Nowadays I always say that there’s no need for a song to be over three minutes long. Paranoid Android is over six minutes, yet it never becomes dull – not even after hearing it many, many times. Probably that’s due to the fact the song encompasses different sections. There’s the section at the start, then – after about two minutes – some noisy, insanely complicated  distorted guitar parts, interspersed with snarling lyrics like “squealing gucci little piggy”, and – when you least expect it – a beautiful, rousing, choral section with layers of harmonies sitting behind the lead vocal. Then more crazy guitar riffs at the end.

Paranoid Android is four different songs in one, but somehow it works. It’s an incredible piece of work. And what I find really surprising, given how uncoventional the song structure is, is that Radio One played it several times a day. If I’d heard it on the radio in 1997, who knows what I would have thought of it. But hearing it a few years later, straining to listen from my room, and feeling so far away from the people talking and laughing in the bar, yet somehow so connected with music, was an experience I won’t forget.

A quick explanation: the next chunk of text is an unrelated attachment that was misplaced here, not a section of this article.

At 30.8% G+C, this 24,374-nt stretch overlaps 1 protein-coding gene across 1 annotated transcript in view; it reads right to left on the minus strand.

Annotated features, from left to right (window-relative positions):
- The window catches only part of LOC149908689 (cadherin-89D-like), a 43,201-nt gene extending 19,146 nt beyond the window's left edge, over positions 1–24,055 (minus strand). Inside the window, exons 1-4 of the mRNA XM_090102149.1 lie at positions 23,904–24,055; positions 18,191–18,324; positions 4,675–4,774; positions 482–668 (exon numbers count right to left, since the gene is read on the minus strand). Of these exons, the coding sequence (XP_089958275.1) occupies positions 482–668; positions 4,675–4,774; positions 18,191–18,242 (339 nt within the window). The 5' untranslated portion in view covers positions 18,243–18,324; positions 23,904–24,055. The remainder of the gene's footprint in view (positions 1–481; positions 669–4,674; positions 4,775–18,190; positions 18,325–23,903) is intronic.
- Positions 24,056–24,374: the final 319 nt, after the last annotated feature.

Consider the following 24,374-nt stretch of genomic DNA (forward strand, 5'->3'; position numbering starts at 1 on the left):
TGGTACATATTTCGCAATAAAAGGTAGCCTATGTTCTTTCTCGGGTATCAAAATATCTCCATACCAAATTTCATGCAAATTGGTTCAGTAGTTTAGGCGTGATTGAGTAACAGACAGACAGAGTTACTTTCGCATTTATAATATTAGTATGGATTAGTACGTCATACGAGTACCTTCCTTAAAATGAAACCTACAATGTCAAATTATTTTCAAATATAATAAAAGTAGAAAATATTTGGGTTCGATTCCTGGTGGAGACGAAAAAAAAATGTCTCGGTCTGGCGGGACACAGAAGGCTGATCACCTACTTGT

Give Some More to the Bass Player, Part 1: Bullet Proof… I Wish I Was by Radiohead

Many neophyte bass players assume that because the primary job of their instrument is to provide low end, they have to play each root note in the lowest possible octave. Depending on the type of music the young bassist plays, it may be years before they begin to realise the musical effects that can be achieved through other approaches.

Familiarity with the work of Colin Greenwood might help to flatten this learning curve. During Radiohead’s glory days of The Bends through to Kid A (OK, not everyone’s going to agree that this was when the band were at their best, but it’s my blog so that’s what we’re going with), Colin was the band’s oft-overlooked secret weapon. Thom Yorke’s voice and Jonny Greenwood’s endlessly inventive lead guitar got most of the critical plaudits, but Colin’s playing on those three albums function as a sustained masterclass in what can be done by the bass player within a, more or less, traditional rock band setting.